- A Contextualist Theory of Epistemic Justification
- American Philosophical Quarterly, 15(3): 213-219
- Organizational Learning: A Theory of Action Perspective
- with Donald Schön, Addison-Wesley, Reading, MA
- Organizational learning, learning organization
- Second-order cybernetics
- James March (1976) Ambiguity and Choice in Organizations
- Nancy Schön
- Concepts and Categories: Philosophical Essays
- Hogarth Press
- Russian Thinkers
- ed. with Aileen Kelly, Hogarth Press
- Vico and Herder: Two Studies in the History of Ideas (Chato and Windass, 1976)
- Against the Current: Essays in the History of Ideas (Hogarth Press, 1979)
- Personal Impressions (Hogarth Press, 1980)
- R. A. Fisher: The Life of a Scientist
- Wiley, New York
- Connections: Alternative History of Technology
- Time Warner International
- 10-part documentary series, first aired on the BBC.
- and Elsa Bartlett
- Acquiring a Single New Word
- Papers and Reports on Child Language Development 15: 17–29. pdf ERIC
- Visibility of Displayed Information
- Office of Naval Research
- ASIN: B00071CPXW
- by Curtis R Carlson, Roger W Cohen, RCA Laboratories
- ``Prepared by RCA Laboratories, Princeton, N.J. for the Office of Naval Research under Contract no. N00014-74-C-0184, ONR task 213-137.``
- (2006) Innovation
- The Claim of Reason: Wittgenstein, Skepticism, Morality, and Tragedy
- forms the centerpiece of his work, which has its origins in his doctoral dissertation.
- Analysing Information-Flow in Science and Technology with Citation Networks
- Jerusalem Conference on Information Technology 1978: 427-435
- Issues in Packet-Network Interconnection
- Proceedings of the IEEE (November 1978) pp. 1386-1408 (with Peter T. Kirstein)
- Special Issue: On Metaphor
- Critical Inquiry, vol. 5, no. 1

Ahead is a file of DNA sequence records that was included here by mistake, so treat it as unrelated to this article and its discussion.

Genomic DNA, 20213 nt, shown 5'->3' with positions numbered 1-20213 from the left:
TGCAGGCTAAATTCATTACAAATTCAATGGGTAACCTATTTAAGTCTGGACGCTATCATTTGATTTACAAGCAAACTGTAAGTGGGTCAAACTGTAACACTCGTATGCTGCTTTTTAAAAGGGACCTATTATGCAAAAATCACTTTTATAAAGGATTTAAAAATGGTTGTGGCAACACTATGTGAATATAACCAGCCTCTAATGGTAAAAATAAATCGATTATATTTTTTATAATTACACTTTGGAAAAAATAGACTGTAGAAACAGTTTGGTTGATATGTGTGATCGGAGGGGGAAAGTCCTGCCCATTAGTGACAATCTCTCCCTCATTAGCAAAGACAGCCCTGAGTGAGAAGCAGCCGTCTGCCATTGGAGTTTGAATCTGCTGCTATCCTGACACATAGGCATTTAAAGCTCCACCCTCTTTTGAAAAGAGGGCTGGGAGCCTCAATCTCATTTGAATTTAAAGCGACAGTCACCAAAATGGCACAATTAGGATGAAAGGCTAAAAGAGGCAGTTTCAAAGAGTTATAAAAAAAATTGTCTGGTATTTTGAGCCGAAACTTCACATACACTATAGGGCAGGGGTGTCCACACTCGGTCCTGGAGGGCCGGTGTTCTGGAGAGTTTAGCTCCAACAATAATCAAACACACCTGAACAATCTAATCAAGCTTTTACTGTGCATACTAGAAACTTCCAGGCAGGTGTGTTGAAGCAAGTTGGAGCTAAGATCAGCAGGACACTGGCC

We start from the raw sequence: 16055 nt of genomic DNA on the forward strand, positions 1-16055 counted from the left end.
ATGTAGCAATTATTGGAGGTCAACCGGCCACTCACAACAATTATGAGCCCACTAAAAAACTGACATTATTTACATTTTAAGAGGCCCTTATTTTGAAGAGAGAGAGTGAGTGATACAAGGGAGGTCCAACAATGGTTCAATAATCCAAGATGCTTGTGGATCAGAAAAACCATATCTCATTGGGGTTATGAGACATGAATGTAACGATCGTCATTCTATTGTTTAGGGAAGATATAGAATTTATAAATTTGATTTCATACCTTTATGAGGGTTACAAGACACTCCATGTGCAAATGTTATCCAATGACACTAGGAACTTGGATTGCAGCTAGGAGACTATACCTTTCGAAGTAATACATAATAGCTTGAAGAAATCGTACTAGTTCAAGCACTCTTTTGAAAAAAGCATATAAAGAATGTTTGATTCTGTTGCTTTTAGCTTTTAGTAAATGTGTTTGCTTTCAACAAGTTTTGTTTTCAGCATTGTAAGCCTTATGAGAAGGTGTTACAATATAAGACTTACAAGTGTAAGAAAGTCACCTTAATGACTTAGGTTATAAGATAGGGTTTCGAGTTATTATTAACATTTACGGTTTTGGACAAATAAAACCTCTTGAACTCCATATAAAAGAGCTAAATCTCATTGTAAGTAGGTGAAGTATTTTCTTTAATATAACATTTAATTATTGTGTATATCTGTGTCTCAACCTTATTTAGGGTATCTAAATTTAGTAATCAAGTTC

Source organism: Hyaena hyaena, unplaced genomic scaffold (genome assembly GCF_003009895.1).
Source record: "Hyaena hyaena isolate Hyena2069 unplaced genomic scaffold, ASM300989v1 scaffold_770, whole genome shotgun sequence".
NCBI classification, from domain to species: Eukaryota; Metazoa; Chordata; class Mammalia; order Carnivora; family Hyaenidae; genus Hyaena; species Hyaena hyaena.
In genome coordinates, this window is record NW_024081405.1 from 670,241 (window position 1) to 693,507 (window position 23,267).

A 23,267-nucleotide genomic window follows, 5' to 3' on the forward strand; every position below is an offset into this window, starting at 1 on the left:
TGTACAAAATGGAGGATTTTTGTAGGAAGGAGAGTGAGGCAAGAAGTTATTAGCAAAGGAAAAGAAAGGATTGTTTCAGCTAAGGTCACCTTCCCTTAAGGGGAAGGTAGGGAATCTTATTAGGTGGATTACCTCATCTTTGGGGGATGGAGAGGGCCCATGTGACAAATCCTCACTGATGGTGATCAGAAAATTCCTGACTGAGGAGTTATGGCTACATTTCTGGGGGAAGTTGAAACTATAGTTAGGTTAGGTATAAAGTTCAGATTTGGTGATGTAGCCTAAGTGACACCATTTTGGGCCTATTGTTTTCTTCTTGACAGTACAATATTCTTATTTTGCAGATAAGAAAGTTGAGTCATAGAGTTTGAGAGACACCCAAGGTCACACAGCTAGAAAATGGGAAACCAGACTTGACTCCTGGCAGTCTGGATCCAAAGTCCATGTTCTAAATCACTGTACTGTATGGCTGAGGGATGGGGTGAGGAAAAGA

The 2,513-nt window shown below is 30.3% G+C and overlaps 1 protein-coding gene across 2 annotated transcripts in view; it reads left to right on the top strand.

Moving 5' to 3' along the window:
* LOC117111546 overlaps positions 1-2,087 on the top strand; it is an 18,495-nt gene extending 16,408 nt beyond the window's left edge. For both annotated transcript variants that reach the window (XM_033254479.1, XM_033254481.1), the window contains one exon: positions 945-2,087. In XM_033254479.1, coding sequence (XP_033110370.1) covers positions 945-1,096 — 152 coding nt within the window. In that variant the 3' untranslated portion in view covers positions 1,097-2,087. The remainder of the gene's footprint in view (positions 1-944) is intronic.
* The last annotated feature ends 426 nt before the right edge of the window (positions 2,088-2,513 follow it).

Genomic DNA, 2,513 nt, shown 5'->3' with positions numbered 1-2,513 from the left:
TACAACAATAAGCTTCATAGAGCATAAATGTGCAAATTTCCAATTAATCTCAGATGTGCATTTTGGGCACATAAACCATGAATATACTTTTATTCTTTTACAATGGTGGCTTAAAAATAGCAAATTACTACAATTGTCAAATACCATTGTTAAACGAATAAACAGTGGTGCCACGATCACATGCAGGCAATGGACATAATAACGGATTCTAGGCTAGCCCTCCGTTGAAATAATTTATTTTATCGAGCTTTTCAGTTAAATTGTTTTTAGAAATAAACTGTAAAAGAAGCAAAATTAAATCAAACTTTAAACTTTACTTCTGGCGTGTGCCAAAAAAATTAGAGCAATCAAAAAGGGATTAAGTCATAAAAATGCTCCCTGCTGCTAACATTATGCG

- Table of Contents
- Ted Cohen: "Metaphor and the Cultivation of Intimacy"
- Paul de Man: "The Epistemology of Metaphor"
- Donald Davidson: "What Metaphors Mean"
- Wayne C. Booth: "Metaphor as Rhetoric: The Problem of Evaluation"
- Karsten Harries: "Metaphor and Transcendence"
- David Tracy: "Metaphor and Religion: The Test Case of Christian Texts"
- Richard Shiff: "Art and Life: A Metaphoric Relationship"
- Howard Gardner and Ellen Winner: "The Development of Metaphoric Competence: Implications for Humanistic Disciplines"
- Paul Ricoeur: "The Metaphorical Process as Cognition, Imagination, and Feeling"
- AFTERTHOUGHTS ON METAPHOR
- I. W. V. Quine: "A Postscript on Metaphor"
- II. Don R. Swanson: "Toward a Psychology of Metaphor"
- III. Karsten Harries: "The Many Uses of Metaphor"
- IV. Wayne C. Booth: "Ten Literal 'Theses'"
- CRITICAL RESPONSE
- I. Margaret Schaefer: "Psychoanalysis and the Marionette Theater: Interpretation Is Not Depreciation"
- II. Heinz Kohut: "A Reply to Maragaret Schaefer"
- Kenneth Burke: "A Critical Load, Beyond That Door..."
- Syntax and Semantics, vol. 9 (ed., New York: Academic Press)
- Truth and Other Enigmas
- Harvard University Press
- (1963) "Realism," pp. 145-165
- (1967) "Platonism," pp. 202-214
- (1977) Elements of Intuitionism, Oxford
- Realism, intuitionism or Anti-realism, intuitionist logic, significs group, significs, symbol grounding
- Response Cries
- Language, vol. 54, pp. 787-815. Reprinted in: Erving Goffman (1981) Forms of Talk (University of Pennsylvania Press) pp. 78-123